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TV plays a central role in the media mix – also as a digital channel.

Simen Kjær of Try Insight has written a compelling and heartfelt defense of the role of TV in an effective media mix. However, he overlooks a crucial point when he draws a distinction between TV and online, as in today's and tomorrow's media mix, TV is also digital.

Kjær refers to Peter Field's new study on the advantages of the TV channel, linked to the channel's context (co-viewing), presentation attributes (large formats, emotive, etc.), and distribution attributes (ability to quickly reach many – Byron Sharp's "all category buyers").

We fully agree with this – also based on a large base of econometric analyses (sales modeling), which underscores the importance of TV and broad "mass communication" in creating significant effects. We are somewhat uncertain about how many advertisers are still stuck at the bottom of the digital funnel, but we do not fully recognize this picture. Most of the advertisers we know have a balanced and healthy approach to this.

The challenge for the traditional, offline TV channel is that fewer and fewer people are watching it, making it inefficient to reach "all category buyers." This is especially true when those under 30 are part of the "all," but coverage is also continuously declining in older target groups.

This is undoubtedly a challenge, but one that both media agencies and TV players are actively working to solve – primarily by making TV digital.

TV is also digital

When we plan video content today, where we could previously rely on linear ad-supported TV, we now purchase digital video content to build coverage in younger demographics. This has its challenges related to the presentation attributes and formats that do not deliver as well as traditional TV advertising. This can be partly compensated by purchasing so-called forced viewing of longer formats, but is increasingly based on an increasing inventory (available views) of ad-supported streaming TV.

The rise of ad-supported streaming TV offers in many ways the best of both worlds: The presentation attributes of TV, and distribution attributes where one can choose to go broad or increasingly targeted. What is essential is that viewing occurs on a large screen. It is (mostly) the large screen that is highlighted as the reason why TV performs so well in various attention studies – but exposures on ad-supported streaming TV (so-called ad-funded video on demand – AVOD) perform just as well.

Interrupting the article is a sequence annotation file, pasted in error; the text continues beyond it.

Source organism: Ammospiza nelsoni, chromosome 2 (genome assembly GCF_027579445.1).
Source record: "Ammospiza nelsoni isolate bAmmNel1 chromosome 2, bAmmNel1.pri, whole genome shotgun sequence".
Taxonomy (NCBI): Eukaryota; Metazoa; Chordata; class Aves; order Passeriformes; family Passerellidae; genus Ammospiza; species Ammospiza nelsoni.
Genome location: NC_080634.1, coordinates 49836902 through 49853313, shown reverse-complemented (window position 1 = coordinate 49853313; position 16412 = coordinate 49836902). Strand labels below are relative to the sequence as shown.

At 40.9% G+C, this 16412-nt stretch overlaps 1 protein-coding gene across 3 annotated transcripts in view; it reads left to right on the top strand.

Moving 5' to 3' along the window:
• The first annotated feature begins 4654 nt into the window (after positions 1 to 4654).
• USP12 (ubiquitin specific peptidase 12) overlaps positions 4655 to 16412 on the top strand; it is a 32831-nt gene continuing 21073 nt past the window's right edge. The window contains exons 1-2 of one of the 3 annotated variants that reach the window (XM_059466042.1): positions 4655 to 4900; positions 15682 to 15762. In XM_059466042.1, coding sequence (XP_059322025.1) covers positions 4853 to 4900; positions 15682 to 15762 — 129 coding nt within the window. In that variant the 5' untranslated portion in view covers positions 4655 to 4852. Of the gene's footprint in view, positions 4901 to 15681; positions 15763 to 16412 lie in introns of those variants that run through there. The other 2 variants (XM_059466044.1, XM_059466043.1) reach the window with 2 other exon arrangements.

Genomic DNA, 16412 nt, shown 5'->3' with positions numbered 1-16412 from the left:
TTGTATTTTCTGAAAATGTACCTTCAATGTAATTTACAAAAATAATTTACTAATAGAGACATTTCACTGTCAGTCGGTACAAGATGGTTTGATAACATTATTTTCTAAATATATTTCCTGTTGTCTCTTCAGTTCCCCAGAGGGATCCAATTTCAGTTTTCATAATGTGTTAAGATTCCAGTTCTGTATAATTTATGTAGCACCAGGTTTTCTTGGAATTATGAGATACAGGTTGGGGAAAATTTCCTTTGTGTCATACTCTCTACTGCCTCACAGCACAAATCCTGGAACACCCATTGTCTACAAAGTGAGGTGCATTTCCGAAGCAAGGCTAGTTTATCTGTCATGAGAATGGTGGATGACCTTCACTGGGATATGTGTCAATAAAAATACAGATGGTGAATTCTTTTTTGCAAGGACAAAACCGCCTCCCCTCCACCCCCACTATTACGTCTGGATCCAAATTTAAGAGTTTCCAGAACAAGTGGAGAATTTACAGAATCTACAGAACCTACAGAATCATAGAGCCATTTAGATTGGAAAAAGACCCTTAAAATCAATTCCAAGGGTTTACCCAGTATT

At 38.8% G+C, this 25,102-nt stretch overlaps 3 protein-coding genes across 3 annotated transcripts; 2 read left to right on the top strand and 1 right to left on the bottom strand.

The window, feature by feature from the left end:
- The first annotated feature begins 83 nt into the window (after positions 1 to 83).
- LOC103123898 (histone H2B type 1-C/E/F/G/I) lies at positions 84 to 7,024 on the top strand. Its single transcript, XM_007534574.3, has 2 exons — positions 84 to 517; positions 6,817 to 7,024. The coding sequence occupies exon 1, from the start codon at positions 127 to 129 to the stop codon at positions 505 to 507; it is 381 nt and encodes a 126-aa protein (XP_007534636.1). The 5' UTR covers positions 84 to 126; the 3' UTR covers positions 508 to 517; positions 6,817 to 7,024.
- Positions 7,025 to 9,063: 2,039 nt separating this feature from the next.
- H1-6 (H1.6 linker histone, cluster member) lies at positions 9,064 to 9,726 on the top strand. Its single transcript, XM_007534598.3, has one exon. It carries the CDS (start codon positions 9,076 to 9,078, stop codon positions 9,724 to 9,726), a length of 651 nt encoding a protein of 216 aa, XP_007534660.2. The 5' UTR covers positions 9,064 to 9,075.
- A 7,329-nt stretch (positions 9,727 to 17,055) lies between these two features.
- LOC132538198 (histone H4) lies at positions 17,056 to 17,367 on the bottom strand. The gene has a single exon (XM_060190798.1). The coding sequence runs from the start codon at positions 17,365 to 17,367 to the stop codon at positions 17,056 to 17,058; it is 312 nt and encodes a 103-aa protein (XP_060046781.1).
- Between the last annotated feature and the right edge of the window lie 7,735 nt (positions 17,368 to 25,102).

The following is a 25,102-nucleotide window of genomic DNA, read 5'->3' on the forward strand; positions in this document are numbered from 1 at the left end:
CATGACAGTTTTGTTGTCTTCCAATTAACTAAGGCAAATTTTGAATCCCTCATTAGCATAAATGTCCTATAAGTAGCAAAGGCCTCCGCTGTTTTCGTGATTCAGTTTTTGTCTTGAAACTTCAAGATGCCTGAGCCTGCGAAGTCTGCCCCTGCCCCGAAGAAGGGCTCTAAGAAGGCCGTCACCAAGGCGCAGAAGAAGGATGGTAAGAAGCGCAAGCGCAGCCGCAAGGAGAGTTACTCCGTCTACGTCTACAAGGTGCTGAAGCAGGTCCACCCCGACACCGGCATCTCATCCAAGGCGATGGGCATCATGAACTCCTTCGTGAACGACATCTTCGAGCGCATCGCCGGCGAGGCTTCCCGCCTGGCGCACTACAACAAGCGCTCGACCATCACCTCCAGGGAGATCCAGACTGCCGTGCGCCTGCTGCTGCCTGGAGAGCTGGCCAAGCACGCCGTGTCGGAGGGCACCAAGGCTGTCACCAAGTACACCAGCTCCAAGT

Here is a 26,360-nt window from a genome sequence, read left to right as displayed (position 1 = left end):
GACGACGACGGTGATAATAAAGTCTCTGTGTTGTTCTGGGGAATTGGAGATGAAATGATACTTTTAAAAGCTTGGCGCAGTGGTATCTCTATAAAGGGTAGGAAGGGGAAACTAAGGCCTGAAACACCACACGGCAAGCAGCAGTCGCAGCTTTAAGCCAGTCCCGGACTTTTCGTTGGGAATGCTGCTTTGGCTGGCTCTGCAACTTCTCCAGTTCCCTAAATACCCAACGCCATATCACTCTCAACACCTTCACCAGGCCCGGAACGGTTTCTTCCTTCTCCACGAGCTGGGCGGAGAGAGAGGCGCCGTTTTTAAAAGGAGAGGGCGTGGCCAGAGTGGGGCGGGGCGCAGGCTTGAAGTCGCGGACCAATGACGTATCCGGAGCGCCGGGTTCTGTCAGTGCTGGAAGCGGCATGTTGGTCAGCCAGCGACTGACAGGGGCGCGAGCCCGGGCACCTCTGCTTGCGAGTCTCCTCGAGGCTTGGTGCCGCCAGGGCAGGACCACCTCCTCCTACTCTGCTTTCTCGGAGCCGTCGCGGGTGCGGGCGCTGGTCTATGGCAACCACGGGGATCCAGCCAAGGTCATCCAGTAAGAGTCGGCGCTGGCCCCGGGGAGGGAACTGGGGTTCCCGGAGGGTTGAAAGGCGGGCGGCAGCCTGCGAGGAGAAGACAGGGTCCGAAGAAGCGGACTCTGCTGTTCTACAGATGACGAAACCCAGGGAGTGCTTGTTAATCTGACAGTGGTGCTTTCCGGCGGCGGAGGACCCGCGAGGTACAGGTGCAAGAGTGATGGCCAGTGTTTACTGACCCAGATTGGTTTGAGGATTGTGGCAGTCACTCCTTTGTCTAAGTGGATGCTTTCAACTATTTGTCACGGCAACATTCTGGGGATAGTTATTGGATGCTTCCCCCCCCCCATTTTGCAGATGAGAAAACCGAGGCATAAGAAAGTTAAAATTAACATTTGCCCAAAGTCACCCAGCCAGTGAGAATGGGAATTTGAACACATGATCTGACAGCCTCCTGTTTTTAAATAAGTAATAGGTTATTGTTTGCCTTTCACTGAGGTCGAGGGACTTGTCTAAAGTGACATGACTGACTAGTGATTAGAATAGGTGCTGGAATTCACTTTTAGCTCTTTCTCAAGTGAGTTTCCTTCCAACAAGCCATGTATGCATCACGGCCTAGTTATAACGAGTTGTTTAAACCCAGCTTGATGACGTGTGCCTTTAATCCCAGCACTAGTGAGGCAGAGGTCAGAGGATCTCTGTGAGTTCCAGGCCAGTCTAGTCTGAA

Digital TV is largely viewed on a large screen

Some may argue that streaming TV and other digital video content are consumed on mobile devices, but this is not the case. For a typical ad-supported streaming channel like TV2 Play, about 90% of the views are on a large screen. Even YouTube has around 20% of views on a large screen overall, and with the right optimization, up to 50% of ad views can be on a large screen.

In total, no more than 4-5% of the Norwegian "inventory" is available as views on AVOD, but the number is growing almost exponentially, and we have seen examples up to 25% when TV2 showed "Spillet." This indicates the potential.

In the UK, which Peter Field largely bases his research on, Video on Demand (VOD) is big, and AVOD has a large and growing share of this. Field refers to TV as TV in his studies, but we assume this includes all advertising on AVOD platforms. Thinkbox, which funded his latest study, is very concerned that ad-supported digital TV (Connected-TV) ensures that TV maintains a central role in an effective media mix. As they themselves write in their presentation of Field's study: One of the reasons TV is becoming more effective is that it’s increasingly supported by on-demand formats, namely Broadcaster VoD and online video.

Is the future of advertising TV fully digital?

Will the future of commercial exposure be like the good old days on a large screen where one hits "all category buyers" with emotional, impressive films that build fame and sell products in the short and long term? Moreover, with the possibility of targeting messages if desired?

It depends on the product development of streaming TV operators and, not least, the viewers' willingness or unwillingness to pay. Until recently, streaming operators prioritized subscription solutions and, to some extent, pay-per-view, but we have seen a clear shift in their priorities. Now that Disney+, HBO Max, Amazon Prime, and others have also jumped on the bandwagon with ad-supported solutions, it's mostly up to the viewers.

Norwegian TV viewers generally have good financial means, expensive times or not, so the question is whether they will save on their streaming expenses in exchange for watching good commercials on TV. That is for the future to reveal. That TV viewing will be streaming-based rather than linear is not in doubt. The question is just whether it will be financed by consumers or advertisers.